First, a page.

Overview —

It is crucial that the new National Care Service has as a cornerstone the health, safety and welfare of both those receiving care and those providing it. This paper will concentrate on the prevention of work-related injury and ill health for those employed to work in social care. However, much of what it says will be relevant to unpaid carers and those being cared for.


Kathy Jenkins

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This paper starts with an overview of the health, safety and welfare issues and problems identified by social care workers in Scotland. These are taken from the Fair Work Convention’s 2019 report on Scotland’s Social Care Sector, from the Unison Scotland 2016 report We Care, do you? and from anecdotal reports made in conferences, meetings and discussions by social care members of a number of unions, including issues that have come to the fore during the Covid crisis.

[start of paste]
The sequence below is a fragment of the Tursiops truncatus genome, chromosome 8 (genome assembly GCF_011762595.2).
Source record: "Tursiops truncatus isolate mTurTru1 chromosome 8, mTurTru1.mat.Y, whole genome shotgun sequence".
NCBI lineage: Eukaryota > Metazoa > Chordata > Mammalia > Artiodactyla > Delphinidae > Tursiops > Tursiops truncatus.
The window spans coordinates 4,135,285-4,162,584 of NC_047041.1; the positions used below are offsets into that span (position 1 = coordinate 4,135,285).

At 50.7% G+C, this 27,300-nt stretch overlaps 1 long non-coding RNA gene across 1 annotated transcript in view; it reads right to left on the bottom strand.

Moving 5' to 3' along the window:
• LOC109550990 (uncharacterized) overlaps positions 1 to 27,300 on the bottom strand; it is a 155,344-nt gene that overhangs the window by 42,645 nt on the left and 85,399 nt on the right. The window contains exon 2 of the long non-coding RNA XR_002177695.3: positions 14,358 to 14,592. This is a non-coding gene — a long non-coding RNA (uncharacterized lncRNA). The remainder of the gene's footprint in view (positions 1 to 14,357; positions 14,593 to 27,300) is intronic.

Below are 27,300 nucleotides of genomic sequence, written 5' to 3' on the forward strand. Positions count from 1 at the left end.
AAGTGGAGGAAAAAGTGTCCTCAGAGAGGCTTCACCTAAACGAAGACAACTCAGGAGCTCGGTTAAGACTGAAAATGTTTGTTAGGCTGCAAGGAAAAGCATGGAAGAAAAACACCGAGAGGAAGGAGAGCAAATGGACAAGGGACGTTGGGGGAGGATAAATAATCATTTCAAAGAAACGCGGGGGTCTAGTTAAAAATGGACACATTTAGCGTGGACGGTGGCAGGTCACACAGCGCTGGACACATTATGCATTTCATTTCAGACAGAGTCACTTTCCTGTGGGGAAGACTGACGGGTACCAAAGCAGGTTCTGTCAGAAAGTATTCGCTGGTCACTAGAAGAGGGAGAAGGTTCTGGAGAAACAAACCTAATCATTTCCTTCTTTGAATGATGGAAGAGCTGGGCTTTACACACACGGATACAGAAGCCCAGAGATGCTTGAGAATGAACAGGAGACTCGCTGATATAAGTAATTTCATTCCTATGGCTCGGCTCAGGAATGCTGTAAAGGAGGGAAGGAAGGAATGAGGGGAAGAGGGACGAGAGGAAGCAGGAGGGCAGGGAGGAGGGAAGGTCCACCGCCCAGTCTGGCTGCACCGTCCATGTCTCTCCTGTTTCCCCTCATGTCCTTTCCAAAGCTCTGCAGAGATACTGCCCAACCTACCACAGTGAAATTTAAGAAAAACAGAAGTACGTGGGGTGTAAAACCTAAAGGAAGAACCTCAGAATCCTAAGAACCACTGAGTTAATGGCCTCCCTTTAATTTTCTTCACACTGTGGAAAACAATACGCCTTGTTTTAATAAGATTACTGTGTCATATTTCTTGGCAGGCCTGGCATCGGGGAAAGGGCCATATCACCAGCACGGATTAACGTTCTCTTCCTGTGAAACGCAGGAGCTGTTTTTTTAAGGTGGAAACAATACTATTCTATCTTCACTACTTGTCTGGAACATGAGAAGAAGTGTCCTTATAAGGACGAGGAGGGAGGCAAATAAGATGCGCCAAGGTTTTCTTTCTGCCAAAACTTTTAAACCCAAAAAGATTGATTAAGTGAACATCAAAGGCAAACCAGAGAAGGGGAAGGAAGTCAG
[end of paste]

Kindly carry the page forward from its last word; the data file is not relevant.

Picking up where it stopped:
Key Points

― There is a well-understood set of criteria which are viewed as being key to the health, safety and welfare of care workers.

― During the Covid crisis there is well-documented evidence of how poorly these criteria were properly ensured for care staff in Scotland.

― There is an internationally defined and accepted hierarchy of actions to ensuring that staff health, safety and welfare is properly protected and this must underpin our approaches in future.

― As well as these there are fundamental issues which must be addressed: pay, job security, training, work load and patterns, and the ability for staff to have a degree of control over their work and of influence on how care is provided.

― These can only be properly addressed by ensuring that staff have the ability to have their voice heard through collective bargaining and unionisation.

― A series of recommendations are put forward which would make a substantial difference in achieving these outcomes.

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